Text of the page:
This is a personal pet peeve of mine for movies so if it didn’t bother you that’s fine but it feels like they could’ve gone with something less hokey here.
(Me trying to wrap my head around some of the time travel stuff in the plot)
And while plenty of other characters complete some interesting arcs in this movie (Hawkeye gets grittier and Widow gets the most depth she’s been given since “Winter Soldier” though both have problematic elements as well) some other characters get shafted.
Bruce Banner, who spent the last film isolated out of his Hulk alter ego, seemed setup for a redemption tour in “Endgame” but ends up having the issue resolved off screen as he becomes Professor Hulk. The character itself is an interesting addition to the story but having this change happen during the time jump in the film feels like the audience was cheated out of a more profound cinematic moment. We could’ve had a Hulk-like take on Cap wielding Mjolnir or Thor finding his worthiness again but instead we’re left with a character without an arc on screen and it’s disappointing.
Speaking of disappointing the way Captain Marvel was teased at the end of “Infinity War” would have you believe she would play an integral part to this story but instead she is more or less an afterthought only to show up at the very beginning and very end. This isn’t an entirely a bad choice as the film is more about the original core of the Avengers and their personal beefs with Thanos BUT if you’re going to have a character as big and powerful as Carol Davers teased at the end of the last movie it seems odd to suddenly leave her out of the vast majority of the film.
(Some “fans” are still bitching about even a tiny amount of exposure to this character in the movie online and all I gotta say is again die angry, incels)
Also if you liked Thanos a lot in “Infinity War” you might be less pleased by his portrayal in this movie. While he’s still menacing and commands presence whenever onscreen he’s far less three-dimensional in this movie than the last. Yes, “Infinity War” is definitely more about him and that’s a smart choice, but I would’ve liked to have seen at least one more shade to the Mad Titan before his passing.
(As Nando v. Movies points out a small tweak to the ending could’ve added something more to his character and to the women of the MCU for that matter.)
And of course, bathos rears its ugly head again as the middle section of this movie, given its stakes, become overly quipy at times diluting the movie of a lot of its most sincere drama. I know this doesn’t bother a lot of you guys out there, but while jokes are welcome in films that get overly gritty an over abundance can lead to a cheapening of a story’s emotional arcs. Again though, I know it’s not a problem for most other fans but for me it was disappointing to again see a bunch of dramatic scenes in this movie undercut by cheap jokes.
Despite this movie’s flaws though it can’t be said this movie isn’t epic as hell and doesn’t deliver where and when it counts. No movie is perfect and for a movie whose main task is to complete 22 films worth of story and tie it in a nice neat bow at the end can we really say this could’ve been done any better and more amazing? Maybe but what we get here hasn’t really been done before and that in itself is an achievement that even the harshest, snobbiest MCU critic has to admit is pretty damn amazing.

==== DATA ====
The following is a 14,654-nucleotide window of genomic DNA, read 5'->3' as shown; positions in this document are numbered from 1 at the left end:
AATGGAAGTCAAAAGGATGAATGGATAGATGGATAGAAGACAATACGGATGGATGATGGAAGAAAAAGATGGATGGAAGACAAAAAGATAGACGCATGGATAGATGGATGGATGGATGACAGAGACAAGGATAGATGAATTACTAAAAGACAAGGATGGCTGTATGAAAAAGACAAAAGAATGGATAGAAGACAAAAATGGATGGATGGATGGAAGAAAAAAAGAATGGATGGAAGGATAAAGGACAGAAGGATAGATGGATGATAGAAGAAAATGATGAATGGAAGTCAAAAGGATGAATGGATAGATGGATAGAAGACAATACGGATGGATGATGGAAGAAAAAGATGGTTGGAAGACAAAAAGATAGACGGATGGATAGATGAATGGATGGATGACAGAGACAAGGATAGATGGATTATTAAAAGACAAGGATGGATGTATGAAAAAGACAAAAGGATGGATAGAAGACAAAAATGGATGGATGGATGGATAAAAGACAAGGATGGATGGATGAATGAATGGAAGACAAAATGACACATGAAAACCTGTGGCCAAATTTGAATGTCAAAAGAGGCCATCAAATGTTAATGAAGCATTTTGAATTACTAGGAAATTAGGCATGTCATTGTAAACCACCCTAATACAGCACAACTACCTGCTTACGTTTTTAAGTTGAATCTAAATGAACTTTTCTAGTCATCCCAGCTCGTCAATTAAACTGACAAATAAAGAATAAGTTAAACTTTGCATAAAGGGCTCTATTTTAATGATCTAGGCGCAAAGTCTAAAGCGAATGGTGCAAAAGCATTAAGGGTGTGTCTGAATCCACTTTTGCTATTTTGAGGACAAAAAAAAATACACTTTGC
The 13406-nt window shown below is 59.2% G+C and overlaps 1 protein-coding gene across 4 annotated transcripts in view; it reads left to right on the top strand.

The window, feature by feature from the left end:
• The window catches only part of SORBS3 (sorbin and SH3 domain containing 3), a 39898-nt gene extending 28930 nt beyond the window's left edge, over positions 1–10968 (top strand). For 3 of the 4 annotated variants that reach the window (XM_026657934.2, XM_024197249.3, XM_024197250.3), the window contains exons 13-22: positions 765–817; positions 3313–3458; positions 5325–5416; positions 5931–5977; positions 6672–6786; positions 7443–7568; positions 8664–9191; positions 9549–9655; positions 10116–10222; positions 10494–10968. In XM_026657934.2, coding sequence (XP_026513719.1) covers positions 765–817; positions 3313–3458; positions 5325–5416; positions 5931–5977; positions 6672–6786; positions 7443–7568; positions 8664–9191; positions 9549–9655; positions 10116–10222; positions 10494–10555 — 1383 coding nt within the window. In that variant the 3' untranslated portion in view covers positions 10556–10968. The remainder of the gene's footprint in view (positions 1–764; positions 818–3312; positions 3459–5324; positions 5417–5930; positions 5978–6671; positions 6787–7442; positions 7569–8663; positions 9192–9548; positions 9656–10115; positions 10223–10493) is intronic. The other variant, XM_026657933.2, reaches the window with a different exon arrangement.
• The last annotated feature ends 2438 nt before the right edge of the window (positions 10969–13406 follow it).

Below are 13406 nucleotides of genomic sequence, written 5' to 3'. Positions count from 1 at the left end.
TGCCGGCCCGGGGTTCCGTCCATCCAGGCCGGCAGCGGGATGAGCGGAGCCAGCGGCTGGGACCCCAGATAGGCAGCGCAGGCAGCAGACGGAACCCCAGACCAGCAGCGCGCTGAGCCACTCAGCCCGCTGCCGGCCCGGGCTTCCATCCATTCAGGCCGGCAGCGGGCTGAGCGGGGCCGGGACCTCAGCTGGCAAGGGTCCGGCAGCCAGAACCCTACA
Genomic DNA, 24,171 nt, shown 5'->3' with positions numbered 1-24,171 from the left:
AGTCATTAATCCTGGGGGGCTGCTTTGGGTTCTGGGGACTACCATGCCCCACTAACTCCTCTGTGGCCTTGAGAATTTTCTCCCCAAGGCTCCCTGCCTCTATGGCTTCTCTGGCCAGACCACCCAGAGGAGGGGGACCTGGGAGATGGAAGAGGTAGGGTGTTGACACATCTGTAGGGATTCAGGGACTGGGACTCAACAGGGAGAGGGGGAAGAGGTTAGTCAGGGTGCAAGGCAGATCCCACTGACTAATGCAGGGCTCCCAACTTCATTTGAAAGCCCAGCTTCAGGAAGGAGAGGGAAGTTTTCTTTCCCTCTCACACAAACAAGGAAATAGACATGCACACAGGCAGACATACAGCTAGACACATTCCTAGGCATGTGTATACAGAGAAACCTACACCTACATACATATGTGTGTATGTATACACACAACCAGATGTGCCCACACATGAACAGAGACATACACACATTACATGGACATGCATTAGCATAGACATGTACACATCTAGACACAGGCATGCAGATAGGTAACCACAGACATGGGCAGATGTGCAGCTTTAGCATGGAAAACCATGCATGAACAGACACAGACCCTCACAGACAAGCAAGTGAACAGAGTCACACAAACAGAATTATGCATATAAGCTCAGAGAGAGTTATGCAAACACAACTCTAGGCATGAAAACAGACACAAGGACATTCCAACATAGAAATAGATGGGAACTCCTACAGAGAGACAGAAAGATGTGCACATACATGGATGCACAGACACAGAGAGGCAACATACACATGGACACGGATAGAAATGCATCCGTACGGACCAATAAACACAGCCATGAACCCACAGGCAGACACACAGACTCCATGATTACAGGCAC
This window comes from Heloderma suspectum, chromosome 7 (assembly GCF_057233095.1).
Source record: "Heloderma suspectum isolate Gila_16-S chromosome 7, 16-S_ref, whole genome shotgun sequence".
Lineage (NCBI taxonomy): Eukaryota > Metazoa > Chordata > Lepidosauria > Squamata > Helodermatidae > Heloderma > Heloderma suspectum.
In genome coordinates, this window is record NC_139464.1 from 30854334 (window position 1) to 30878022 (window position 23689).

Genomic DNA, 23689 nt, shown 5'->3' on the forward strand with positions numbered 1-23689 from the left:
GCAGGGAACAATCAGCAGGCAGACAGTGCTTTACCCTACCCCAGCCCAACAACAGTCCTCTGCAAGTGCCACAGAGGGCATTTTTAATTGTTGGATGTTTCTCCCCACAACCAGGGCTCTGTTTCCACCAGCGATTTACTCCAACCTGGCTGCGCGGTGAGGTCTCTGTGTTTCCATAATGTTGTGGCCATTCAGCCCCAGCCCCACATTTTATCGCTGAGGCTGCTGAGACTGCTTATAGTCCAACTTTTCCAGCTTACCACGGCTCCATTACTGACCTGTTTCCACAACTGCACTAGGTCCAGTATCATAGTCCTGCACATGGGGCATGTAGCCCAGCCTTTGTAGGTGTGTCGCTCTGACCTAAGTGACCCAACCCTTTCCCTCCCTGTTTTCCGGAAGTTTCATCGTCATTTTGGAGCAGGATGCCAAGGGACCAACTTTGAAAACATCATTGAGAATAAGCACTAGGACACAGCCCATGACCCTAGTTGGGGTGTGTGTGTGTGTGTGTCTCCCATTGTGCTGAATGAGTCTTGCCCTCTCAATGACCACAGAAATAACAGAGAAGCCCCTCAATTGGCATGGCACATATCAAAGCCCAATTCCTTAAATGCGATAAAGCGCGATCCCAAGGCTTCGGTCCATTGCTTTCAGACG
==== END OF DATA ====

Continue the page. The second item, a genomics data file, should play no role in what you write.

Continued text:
(Was this gratuitous? Yes. Was it awesome? Fuck yeah it was!)
“Endgame” might not be greatest movie ever made, maybe not even greatest super hero film ever made, but it is the biggest by a mile and for it to stick the landing emotionally and cinematically the way it does (for the most part) given what it was tasked to do might make it the greatest blockbuster ever made at least.
It’s not hyperbole, given all my criticisms, to say the MCU is arguably the greatest series of films ever made given its depth of movies, narrative continuity, and its consistency in terms of entertainment. It has flaws, sure (I’ve documented plenty of them here), but “Endgame” delivers on the epic promise that was setup during those fateful end credits waaay back in 2008 when Nick Fury uttered those fateful words “Avenger Initiative.”
So, forget whatever issues you might have, mine included, going into “Endgame” because I can’t envision another worldwide movie moment quite like this in the future. It’s a movie that must seen in theaters if you’re fan (not that I need to tell you). The series, the stakes, the dozens of colorful and imaginative characters and larger than life antagonist to fight against; it’ll be a while before another movie comes close to delivering a blockbuster promise like this one in the future.
“Endgame” may be imperfect but it’s a Marvelous ending to an era of larger than life super heroes. Here’s hoping the next phase only gets better (and weirder) from here.
looks at Box Office numbers Well I for one welcome our Disney overlords ”March of the Empire” plays in the background